Habitation throw, finished

After many months of sporadically working on this project, it's done! This was a longer term project for me, due to the size, and it suited me well to keep it as a background project to work on when I felt like it. However, with the beginning of January, I found myself wanting to wrap up a few projects, this included, so I worked on it more intensely until it was finally done.

I love a good colorplay project like this, and it was "scrappy" – utilizing most of my fingering weight partial skeins. The impromptu nature of it was fun, but also made me intermittently have to pause and think about what colors to choose next, and ultimately, I vastly underestimated how much yardage I had on hand and ordered a full skein of yarn to supplement. There are sequences in the stripes that I would alter if I could plan it all ahead of time, yes. But that's okay! I didn't let perfection get in the way of done with this project.

Towards the end of the decrease section, I figured out that I had a misstep in my decreases, since I thought I had the eyelet pattern decrease rows memorized, but was adding an additional YO. This made for a slower decrease rate than the pattern stated, and resulted in a distorted second half of the throw. With blocking, I found that most of the distortion was resolved, at least enough to appease me. And I know that this is a blanket I primarily made for the little boys, to throw on their laps or snuggle up with – not a blanket that needs to be neatly folded, so I really don't mind, and if I ever knit this pattern again, I will be more mindful of the directions in that section.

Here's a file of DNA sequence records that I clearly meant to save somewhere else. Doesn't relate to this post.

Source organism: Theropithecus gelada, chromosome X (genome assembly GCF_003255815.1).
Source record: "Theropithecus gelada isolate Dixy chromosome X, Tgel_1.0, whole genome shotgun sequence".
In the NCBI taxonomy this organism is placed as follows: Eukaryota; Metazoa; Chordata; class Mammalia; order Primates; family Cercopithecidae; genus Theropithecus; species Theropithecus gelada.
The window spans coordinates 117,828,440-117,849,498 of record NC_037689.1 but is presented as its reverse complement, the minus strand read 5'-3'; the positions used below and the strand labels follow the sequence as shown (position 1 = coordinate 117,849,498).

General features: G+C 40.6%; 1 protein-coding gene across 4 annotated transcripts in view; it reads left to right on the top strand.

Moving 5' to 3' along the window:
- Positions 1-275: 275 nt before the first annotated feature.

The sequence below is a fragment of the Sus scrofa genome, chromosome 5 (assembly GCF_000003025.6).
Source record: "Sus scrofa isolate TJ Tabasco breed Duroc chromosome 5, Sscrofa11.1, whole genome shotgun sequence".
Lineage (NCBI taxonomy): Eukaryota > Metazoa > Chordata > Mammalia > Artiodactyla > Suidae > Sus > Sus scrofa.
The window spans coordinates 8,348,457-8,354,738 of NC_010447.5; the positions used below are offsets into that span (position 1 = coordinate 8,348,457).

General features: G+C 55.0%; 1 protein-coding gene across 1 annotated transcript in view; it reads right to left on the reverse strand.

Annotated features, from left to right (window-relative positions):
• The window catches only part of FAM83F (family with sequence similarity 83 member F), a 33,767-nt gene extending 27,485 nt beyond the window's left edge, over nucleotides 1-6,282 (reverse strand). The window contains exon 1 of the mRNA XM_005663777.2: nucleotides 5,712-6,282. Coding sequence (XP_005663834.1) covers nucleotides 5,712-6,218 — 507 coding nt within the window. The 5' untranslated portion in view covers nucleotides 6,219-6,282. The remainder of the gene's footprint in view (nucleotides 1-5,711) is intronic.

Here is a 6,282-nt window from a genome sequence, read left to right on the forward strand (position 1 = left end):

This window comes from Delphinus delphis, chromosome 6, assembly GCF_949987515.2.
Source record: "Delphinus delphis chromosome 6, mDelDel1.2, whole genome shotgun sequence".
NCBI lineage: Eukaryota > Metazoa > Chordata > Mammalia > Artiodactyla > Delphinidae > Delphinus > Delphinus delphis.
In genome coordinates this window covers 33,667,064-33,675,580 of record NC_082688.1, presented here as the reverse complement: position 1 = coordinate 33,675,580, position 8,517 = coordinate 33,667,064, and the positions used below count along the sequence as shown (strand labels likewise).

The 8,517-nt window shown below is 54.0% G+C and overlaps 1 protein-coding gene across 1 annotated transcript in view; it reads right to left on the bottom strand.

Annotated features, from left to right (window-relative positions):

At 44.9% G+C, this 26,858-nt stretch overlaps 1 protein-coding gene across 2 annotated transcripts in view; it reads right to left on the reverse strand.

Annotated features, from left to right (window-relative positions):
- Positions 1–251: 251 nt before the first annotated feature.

A few other takeaways:

  • Fingering weight throw projects are very time-consuming. Next time I want to knit a blanket of any size, I will likely choose DK weight or heavier
  • I loved seeing the colors stack on one-another
  • the i-cord edging offers a lovely finish
  • So many ends to weave in! But I chose to do it whenever the mood struck me, and that made it more manageable, rather than waiting until the end.
L: pre-blocking, you can see the right-hand point with darkest yarn is not square. R: post-blocking, not perfect, but "square-ish."

I want this Habitation throw to be something they can look at and think, Mama made this for me, something special for them (in colors that I enjoy), but also something they don't need to be precious with. Cooper has already slept with it a few times, and he helped me hang it up so we could get some photos. So fun!

Here is a link to my Ravelry page with more details on needle size, etc, as well as a link to the well-written pattern.


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